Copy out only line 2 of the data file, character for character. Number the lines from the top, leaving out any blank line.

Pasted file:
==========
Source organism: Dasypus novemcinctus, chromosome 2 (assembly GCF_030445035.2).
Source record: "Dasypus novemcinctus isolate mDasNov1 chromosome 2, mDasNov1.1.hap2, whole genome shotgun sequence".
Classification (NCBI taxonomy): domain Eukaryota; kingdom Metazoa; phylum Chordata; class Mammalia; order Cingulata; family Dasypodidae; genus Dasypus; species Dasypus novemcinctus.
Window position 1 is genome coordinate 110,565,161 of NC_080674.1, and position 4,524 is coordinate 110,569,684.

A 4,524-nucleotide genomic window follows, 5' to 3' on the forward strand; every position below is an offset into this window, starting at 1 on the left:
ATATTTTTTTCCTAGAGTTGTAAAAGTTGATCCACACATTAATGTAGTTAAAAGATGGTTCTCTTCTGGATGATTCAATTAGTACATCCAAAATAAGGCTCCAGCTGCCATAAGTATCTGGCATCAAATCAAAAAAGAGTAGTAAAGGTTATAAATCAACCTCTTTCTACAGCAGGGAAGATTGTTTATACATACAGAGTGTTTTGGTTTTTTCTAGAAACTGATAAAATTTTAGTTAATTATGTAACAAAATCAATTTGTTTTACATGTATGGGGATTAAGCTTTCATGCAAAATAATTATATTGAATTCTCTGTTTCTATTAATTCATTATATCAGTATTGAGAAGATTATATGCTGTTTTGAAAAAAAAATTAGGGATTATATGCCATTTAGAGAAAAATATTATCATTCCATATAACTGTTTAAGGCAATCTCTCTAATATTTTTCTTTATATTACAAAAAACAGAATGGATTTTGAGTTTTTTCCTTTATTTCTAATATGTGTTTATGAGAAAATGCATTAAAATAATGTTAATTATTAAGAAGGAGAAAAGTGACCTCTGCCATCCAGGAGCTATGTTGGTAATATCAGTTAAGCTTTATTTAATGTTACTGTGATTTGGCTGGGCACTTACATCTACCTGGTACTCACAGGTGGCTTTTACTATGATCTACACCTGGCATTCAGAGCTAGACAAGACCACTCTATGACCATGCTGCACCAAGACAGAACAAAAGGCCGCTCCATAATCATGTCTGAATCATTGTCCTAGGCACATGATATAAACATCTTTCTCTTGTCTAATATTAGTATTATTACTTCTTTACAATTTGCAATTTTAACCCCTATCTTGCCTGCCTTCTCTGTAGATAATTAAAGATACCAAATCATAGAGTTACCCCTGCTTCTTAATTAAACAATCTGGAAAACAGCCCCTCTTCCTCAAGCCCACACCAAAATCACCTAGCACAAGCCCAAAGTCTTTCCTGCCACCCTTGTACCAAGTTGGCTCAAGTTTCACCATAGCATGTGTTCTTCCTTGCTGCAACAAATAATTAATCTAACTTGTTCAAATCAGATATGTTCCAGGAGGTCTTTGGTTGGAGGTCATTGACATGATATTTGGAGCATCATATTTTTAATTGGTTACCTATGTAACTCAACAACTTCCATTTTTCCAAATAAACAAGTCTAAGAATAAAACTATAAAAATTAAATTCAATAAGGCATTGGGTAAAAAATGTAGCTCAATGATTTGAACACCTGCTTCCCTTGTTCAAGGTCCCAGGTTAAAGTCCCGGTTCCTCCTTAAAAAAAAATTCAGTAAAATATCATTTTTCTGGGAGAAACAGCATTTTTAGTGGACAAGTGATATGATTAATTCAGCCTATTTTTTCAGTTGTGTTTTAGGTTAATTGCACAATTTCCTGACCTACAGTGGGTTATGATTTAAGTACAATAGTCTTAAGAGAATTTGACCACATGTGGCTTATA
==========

Source record: "Dasypus novemcinctus isolate mDasNov1 chromosome 2, mDasNov1.1.hap2, whole genome shotgun sequence".